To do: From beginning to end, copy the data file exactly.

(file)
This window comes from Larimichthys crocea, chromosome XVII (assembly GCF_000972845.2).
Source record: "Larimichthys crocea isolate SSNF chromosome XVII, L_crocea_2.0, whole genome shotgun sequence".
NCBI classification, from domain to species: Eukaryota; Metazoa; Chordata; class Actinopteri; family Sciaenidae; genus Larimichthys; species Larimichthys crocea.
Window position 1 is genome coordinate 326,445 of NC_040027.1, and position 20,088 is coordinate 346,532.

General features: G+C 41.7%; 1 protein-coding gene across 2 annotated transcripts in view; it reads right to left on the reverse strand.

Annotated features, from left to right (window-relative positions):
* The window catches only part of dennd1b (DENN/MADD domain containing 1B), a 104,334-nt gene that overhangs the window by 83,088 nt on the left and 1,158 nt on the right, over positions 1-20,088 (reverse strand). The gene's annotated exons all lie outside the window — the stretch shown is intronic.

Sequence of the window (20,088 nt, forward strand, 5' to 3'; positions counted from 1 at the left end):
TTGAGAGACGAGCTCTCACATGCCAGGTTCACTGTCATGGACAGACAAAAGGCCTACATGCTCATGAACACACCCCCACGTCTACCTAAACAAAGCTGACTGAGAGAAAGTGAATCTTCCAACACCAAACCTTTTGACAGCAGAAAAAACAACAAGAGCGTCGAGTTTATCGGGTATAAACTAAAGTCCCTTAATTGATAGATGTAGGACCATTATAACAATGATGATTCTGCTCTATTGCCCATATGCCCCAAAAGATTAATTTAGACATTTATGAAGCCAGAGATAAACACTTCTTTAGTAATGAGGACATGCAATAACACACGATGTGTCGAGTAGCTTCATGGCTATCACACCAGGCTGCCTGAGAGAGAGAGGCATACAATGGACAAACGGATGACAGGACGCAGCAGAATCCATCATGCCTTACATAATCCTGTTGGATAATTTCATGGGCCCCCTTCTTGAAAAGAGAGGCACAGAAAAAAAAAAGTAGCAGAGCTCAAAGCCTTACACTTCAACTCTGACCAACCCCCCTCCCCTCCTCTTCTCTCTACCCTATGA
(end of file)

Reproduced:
This window comes from Larimichthys crocea, chromosome XVII (assembly GCF_000972845.2).
Source record: "Larimichthys crocea isolate SSNF chromosome XVII, L_crocea_2.0, whole genome shotgun sequence".
NCBI classification, from domain to species: Eukaryota; Metazoa; Chordata; class Actinopteri; family Sciaenidae; genus Larimichthys; species Larimichthys crocea.
Window position 1 is genome coordinate 326,445 of NC_040027.1, and position 20,088 is coordinate 346,532.

General features: G+C 41.7%; 1 protein-coding gene across 2 annotated transcripts in view; it reads right to left on the reverse strand.

Annotated features, from left to right (window-relative positions):
* The window catches only part of dennd1b (DENN/MADD domain containing 1B), a 104,334-nt gene that overhangs the window by 83,088 nt on the left and 1,158 nt on the right, over positions 1-20,088 (reverse strand). The gene's annotated exons all lie outside the window — the stretch shown is intronic.

Sequence of the window (20,088 nt, forward strand, 5' to 3'; positions counted from 1 at the left end):
TTGAGAGACGAGCTCTCACATGCCAGGTTCACTGTCATGGACAGACAAAAGGCCTACATGCTCATGAACACACCCCCACGTCTACCTAAACAAAGCTGACTGAGAGAAAGTGAATCTTCCAACACCAAACCTTTTGACAGCAGAAAAAACAACAAGAGCGTCGAGTTTATCGGGTATAAACTAAAGTCCCTTAATTGATAGATGTAGGACCATTATAACAATGATGATTCTGCTCTATTGCCCATATGCCCCAAAAGATTAATTTAGACATTTATGAAGCCAGAGATAAACACTTCTTTAGTAATGAGGACATGCAATAACACACGATGTGTCGAGTAGCTTCATGGCTATCACACCAGGCTGCCTGAGAGAGAGAGGCATACAATGGACAAACGGATGACAGGACGCAGCAGAATCCATCATGCCTTACATAATCCTGTTGGATAATTTCATGGGCCCCCTTCTTGAAAAGAGAGGCACAGAAAAAAAAAAGTAGCAGAGCTCAAAGCCTTACACTTCAACTCTGACCAACCCCCCTCCCCTCCTCTTCTCTCTACCCTATGA